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25 Responses

  1. Ben
    Ben May 10, 2011 at 12:21 pm |

    The article misstates the plot of “Luper” in a way that, I think, obscures the actual content. The final verse isn’t a shift in the narrative, but rather a change in the way the narrator reacts to his situation: Earl realizes that his plea for affection is not only futile but will never even be heard, so he uses the remaining verse to vent his anger in the form of a vicious fantasy.

  2. B Michael
    B Michael May 10, 2011 at 12:45 pm |

    Ben:
    The article misstates the plot of “Luper” in a way that, I think, obscures the actual content. The final verse isn’t a shift in the narrative, but rather a change in the way the narrator reacts to his situation: Earl realizes that his plea for affection is not only futile but will never even be heard, so he uses the remaining verse to vent his anger in the form of a vicious fantasy.

    Yeah I think that’s not wrong at all. I think the narrative shifts–whether the narrator’s emotional weather clouds or what–in a way that expresses his powerlessness. There are presages of the final verse, though. I don’t think I obscured the content, since I quoted 80% of the song.

  3. Natalie
    Natalie May 10, 2011 at 1:49 pm |

    Awesome piece!

    As an Always Sunny fan and a Kanye fan I am often troubled by liking things that I think make fun awful ways of thought even while those things are loved unironically by people who think awful things.

    Like, after the announcement that bin Laden had been killed I found it incredibly ridiculous that all over my facebook and in public spaces in the fucking capital people were singing “America, Fuck Yeah!” a song that makes fun of the kind of jingoism that was actually happening. Irony fail!

    I guess in part it comes down to the idea that seeing lyrics that say “I like to rape and kidnap girls” is only ironic if you can know, 100% that the person saying that does not like to rape and/or kidnap girls. And considering that at least one out of four girls gets raped by someone it’s hard to extend that kind of benefit of the doubt to anyone, much less someone who is literally saying “I want to rape girls.”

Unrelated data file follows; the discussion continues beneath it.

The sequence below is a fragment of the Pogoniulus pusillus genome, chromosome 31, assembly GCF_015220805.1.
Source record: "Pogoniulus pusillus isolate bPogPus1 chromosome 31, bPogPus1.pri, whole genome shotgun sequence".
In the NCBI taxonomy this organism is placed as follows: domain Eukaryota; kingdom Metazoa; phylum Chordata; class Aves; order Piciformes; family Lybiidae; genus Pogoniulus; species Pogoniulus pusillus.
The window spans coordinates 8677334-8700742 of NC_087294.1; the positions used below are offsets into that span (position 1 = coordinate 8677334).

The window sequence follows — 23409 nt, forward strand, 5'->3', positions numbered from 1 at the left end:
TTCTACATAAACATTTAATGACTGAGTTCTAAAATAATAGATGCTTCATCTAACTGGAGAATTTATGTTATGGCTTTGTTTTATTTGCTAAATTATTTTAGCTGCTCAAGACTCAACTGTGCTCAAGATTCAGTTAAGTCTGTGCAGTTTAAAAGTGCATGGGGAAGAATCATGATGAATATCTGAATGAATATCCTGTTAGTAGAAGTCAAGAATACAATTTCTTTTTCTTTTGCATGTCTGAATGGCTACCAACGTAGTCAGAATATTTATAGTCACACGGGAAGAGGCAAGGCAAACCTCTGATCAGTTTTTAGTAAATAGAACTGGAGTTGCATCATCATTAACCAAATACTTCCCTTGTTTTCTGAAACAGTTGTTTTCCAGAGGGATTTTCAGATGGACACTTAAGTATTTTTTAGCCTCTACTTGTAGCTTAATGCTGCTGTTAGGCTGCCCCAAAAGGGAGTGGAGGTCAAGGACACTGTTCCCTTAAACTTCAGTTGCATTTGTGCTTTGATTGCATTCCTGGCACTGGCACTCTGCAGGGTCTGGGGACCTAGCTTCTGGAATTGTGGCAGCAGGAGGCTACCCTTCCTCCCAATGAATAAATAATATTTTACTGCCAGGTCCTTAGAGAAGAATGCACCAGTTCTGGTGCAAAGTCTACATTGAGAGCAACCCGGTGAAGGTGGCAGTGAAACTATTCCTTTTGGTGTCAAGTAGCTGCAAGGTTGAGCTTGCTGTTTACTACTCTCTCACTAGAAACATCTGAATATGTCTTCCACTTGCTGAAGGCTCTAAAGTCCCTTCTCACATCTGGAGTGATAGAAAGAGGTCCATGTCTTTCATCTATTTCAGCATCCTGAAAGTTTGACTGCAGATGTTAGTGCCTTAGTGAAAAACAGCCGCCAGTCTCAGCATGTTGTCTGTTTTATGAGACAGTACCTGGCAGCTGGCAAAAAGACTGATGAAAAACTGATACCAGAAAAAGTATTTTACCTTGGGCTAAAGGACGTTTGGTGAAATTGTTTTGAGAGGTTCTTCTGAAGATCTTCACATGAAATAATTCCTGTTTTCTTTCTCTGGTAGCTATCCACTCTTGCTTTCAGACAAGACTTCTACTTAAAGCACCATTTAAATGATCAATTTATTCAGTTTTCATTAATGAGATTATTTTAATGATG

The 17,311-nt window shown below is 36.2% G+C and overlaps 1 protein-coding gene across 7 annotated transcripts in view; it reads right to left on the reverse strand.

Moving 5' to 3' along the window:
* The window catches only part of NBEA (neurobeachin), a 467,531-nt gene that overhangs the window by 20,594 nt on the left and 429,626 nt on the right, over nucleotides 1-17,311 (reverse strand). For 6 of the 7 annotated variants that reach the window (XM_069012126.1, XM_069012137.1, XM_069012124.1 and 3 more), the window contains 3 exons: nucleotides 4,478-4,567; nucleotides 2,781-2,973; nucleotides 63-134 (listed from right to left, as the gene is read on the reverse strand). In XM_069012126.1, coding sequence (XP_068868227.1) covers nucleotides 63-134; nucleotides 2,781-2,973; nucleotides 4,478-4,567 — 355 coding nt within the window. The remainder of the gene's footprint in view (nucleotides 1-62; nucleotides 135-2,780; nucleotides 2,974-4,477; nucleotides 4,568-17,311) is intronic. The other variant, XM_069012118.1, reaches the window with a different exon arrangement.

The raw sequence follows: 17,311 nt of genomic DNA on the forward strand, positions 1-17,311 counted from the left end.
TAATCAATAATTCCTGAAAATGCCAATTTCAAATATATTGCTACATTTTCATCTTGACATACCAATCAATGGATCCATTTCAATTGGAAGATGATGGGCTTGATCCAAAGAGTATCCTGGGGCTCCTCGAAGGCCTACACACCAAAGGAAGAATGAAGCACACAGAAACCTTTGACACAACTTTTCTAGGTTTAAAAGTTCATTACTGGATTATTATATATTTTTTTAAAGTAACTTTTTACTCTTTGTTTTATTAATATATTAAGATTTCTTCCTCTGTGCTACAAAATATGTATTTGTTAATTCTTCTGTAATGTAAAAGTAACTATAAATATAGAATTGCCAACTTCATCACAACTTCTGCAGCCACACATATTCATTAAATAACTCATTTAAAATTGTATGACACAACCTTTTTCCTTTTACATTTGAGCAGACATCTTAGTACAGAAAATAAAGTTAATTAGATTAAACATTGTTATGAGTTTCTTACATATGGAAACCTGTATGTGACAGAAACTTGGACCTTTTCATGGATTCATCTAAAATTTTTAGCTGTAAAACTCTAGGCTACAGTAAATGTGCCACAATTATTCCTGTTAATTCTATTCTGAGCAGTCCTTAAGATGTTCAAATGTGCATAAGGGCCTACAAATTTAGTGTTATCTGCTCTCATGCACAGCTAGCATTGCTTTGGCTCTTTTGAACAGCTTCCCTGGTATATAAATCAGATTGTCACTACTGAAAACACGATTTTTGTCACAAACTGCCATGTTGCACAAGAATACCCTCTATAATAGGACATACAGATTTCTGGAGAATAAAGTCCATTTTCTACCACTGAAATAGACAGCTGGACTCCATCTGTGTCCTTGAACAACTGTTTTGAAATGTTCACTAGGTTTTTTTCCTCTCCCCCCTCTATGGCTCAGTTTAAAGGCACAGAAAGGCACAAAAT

4. soveryunhip
    soveryunhip May 10, 2011 at 4:19 pm |

    This post is really well-written and thoughtful and I’m glad you wrote it!

    That said… dude, maybe he really does like raping girls. I’m not sure why people are giving musicians so much benefit of the doubt just because their music sounds good. The Misfits make awesome punk music. They’re also lady-haters.

  5. Laura
    Laura May 10, 2011 at 5:24 pm |

    I don’t have a lot to say beyond: thank you for this post. I’m a big fan of indie music, and my music nerdom at sxsw this year was continuously interrupted by hearing people talk up Odd Future, without even mentioning the misogyny and homophobia.

    I do wonder how many people are “into” OF without actually having listened to the lyrics. For example, I know at the Fader Fort at sxsw (#hipsterreference), Matt & Kim were talking about how great OF were (who had just played before them). Maybe I’m assuming people that make non-shitty music must be non-shitty people, but I have a hard time believing Matt & Kim are 100% in support of the lyrics. I think a lot of people hear the hype and think it sounds cool, without actually paying attention to the content. Or maybe I just hope that’s the case…

  6. Florence
    Florence May 10, 2011 at 8:31 pm |

    This post is really well-written and thoughtful and I’m glad you wrote it!

    Ditto!

    I do wonder how many people are “into” OF without actually having listened to the lyrics. …I think a lot of people hear the hype and think it sounds cool, without actually paying attention to the content. Or maybe I just hope that’s the case…

    I’m old, so I’ve been aware of OF for about three days. I like almost all that I’ve heard of OF but I like a lot of music that doesn’t at all jive with my politics (see The Misfits as mentioned above, or, say, The Stranglers, Big Black, Eazy-E et al, most everything from the Golden Era of rap, and/or the majority of my mp3 collection, CDs, and yes, every last piece of vinyl). A lot of people either reserve a corner of their brain to NOT dissect the problematic lyrics in said lyrics or they think the lyrics are coming from some jaded, ironic narrator, or they accept said lyrics outright in full. I worry more about the latter two.

  7. Matt Cornell
    Matt Cornell May 11, 2011 at 4:37 am |